Transmission, broadcasting, switching, control, and operation of telecommunications systems.

  • 15%

    Sales and marketing

    Showing, promoting, and selling including marketing strategy, product demonstration, sales techniques, and sales control systems.

  • 15%

    Economics and accounting

    Economics and accounting, the financial markets, banking and checking and reporting of financial data.

  • 14%

    Transportation

    Moving people or goods by air, rail, sea, or road.


Abilities

Workers use these physical and mental abilities..

  • 50%

    Near vision

    See details that are up-close (within a few feet).

  • 48%

    Arm-hand steadiness

    Keep your hand or arm steady.

  • 48%

    Finger dexterity

    Put together small parts with your fingers.

  • 46%

    Control precision

    Quickly change the controls of a machine, car, truck or boat.

  • 45%

    Manual dexterity

    Quickly move your hand to grasp, manipulate, or assemble objects.

  • 43%

    Extent flexibility

    Bend, stretch, twist, or reach with your body, arms, and/or legs.

  • 43%

    Oral expression

    Communicate by speaking.

  • 43%

    Sorting or ordering

    Order or arrange things in a pattern or sequence (e.g., numbers, letters, words, pictures, mathematical operations).

  • 43%

    Written comprehension

    Read and understand written information.

  • 41%

    Oral comprehension

    Listen to and understand what people say.

  • 41%

    Categorising

    Come up with different ways of grouping things.

  • 41%

    Trunk strength

    Use your abdominal and lower back muscles a number of times without 'giving out' or fatiguing.

  • 39%

    Far vision

    See details that are far away.

  • 39%

    Multilimb coordination

    Use your arms and/or legs at the same time while sitting, standing, or lying down.

  • 38%

    Deductive reasoning

    Use general rules to find answers or solve problems logically.

  • 38%

    Hearing sensitivity

    Tell the difference between sounds.

  • 38%

    Inductive reasoning

    Use lots of detailed information to come up with answers or make general rules.

  • 38%

    Problem spotting

    Notice when something is wrong or is likely to go wrong, even if you can't solve the problem.

  • 38%

    Speech clarity

    Speak clearly so others can understand you.

  • 34%

    Speech recognition

    Identify and understand the speech of another person.


Activities

These are kinds of activities workers regularly do in this job.

  • 80%

    Handling and moving objects

    Using hands and arms in handling, installing, positioning, moving and manipulating objects.

  • 72%

    Controlling equipment or machines

    Operating machines or processes either directly or using controls (not including computers or vehicles).

  • 57%

    Building good relationships

    Building good working relationships and keeping them over time.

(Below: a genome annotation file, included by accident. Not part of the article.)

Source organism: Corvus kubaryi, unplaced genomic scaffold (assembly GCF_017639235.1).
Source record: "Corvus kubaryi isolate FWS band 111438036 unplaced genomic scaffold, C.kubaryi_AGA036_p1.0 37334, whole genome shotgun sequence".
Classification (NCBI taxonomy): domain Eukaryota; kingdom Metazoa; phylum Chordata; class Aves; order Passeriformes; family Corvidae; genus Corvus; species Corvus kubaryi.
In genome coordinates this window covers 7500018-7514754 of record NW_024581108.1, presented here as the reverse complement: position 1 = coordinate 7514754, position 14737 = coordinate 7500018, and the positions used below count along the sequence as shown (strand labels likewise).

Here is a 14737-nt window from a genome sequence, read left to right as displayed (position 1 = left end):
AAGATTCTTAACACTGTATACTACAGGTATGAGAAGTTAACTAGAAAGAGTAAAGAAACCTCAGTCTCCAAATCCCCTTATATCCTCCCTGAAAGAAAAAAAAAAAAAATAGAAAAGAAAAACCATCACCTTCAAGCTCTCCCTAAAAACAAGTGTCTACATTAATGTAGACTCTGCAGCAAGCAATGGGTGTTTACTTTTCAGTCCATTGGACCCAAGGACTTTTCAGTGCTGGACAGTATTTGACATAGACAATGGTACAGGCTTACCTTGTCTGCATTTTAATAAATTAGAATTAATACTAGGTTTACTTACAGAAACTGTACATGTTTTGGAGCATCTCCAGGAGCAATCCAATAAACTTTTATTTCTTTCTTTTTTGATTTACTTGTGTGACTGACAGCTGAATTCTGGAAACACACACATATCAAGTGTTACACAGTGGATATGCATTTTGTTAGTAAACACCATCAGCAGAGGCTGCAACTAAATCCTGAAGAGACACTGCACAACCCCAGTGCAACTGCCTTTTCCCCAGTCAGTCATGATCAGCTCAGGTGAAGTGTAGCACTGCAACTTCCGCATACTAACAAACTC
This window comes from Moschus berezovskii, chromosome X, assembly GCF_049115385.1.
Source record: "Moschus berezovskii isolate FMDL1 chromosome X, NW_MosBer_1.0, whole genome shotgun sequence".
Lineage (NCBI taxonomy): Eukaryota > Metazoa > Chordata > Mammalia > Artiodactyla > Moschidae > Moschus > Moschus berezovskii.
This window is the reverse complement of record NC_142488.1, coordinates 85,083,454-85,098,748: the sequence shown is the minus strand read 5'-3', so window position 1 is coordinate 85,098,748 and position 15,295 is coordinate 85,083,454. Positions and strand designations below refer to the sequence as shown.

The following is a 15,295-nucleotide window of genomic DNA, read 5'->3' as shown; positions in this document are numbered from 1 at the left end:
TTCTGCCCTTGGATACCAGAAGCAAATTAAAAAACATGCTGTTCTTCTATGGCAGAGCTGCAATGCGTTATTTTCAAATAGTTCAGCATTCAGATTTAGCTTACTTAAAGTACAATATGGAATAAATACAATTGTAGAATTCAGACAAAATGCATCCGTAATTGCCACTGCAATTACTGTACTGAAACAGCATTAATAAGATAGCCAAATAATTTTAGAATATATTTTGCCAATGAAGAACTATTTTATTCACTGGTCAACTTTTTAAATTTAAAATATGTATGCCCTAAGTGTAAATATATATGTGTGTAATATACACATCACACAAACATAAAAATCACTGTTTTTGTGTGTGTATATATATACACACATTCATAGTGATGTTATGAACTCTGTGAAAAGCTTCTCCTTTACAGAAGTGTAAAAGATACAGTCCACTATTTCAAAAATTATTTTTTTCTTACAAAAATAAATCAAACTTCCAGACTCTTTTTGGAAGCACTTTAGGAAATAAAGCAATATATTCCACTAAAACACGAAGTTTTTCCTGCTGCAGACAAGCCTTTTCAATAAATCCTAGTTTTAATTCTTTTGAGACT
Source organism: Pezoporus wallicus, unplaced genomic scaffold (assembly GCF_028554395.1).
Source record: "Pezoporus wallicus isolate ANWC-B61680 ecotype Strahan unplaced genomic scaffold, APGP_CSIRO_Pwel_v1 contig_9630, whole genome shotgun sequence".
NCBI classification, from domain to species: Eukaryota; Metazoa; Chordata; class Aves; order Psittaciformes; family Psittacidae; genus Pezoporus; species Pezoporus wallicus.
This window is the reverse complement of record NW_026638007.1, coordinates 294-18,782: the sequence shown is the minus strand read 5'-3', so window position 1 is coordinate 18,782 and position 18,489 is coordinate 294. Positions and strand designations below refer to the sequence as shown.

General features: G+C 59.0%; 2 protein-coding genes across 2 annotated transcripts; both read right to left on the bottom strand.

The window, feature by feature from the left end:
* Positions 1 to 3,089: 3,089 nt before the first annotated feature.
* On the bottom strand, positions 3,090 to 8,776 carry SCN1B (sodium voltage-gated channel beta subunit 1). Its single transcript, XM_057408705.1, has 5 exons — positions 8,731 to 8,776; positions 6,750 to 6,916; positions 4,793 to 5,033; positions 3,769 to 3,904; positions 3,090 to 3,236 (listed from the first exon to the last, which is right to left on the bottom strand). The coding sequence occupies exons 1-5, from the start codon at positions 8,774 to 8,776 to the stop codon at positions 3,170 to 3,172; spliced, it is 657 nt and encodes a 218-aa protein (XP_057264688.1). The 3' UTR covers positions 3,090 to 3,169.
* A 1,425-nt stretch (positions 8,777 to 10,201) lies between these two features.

• 52%

    Doing physically active work

    Use your arms, legs and whole body, such as climbing, lifting, balancing, walking, stooping, and handling objects.

  • 51%

    Checking for errors or defects

    Inspecting equipment, structures, or materials for errors, problems or defects.

  • 49%

    Working with mechanical equipment

    Servicing, repairing, adjusting, and testing machines, devices, moving parts, and equipment.

  • 48%

    Researching and investigating

    Looking for, getting and understanding different kinds of information.

  • 48%

    Looking for changes over time

    Comparing objects, actions, or events. Looking for differences between them or changes over time.

  • 47%

    Keeping your knowledge up-to-date

    Keeping up-to-date with technology and new ideas.

  • 46%

    Thinking creatively

    Using your own ideas for developing, designing, or creating something new.

  • 46%

    Estimating amounts, costs and resources

    Working out sizes, distances, amounts, time, costs, resources, or materials needed for a task.

  • 45%

    Monitoring people, processes and things

    Checking objects, actions, or events, and keeping an eye out for problems.

  • 45%

    Collecting and organising information

    Compiling, coding, categorizing, calculating, tabulating, auditing, or checking information or data.

  • 44%

    Assessing and evaluating things

    Working out the value, importance, or quality of things, services or people.

  • 44%

    Making decisions and solving problems

    Using information to work out the best solution and solve problems.

  • 44%

    Communicating within a team

    Giving information to co-workers by telephone, in writing, or in person.

  • 38%

    Planning and prioritising work

    Deciding on goals and putting together a detailed plan to get the work done.

  • 37%

    Checking compliance with standards

    Deciding whether events or processes comply with laws, regulations, or standards.

  • 34%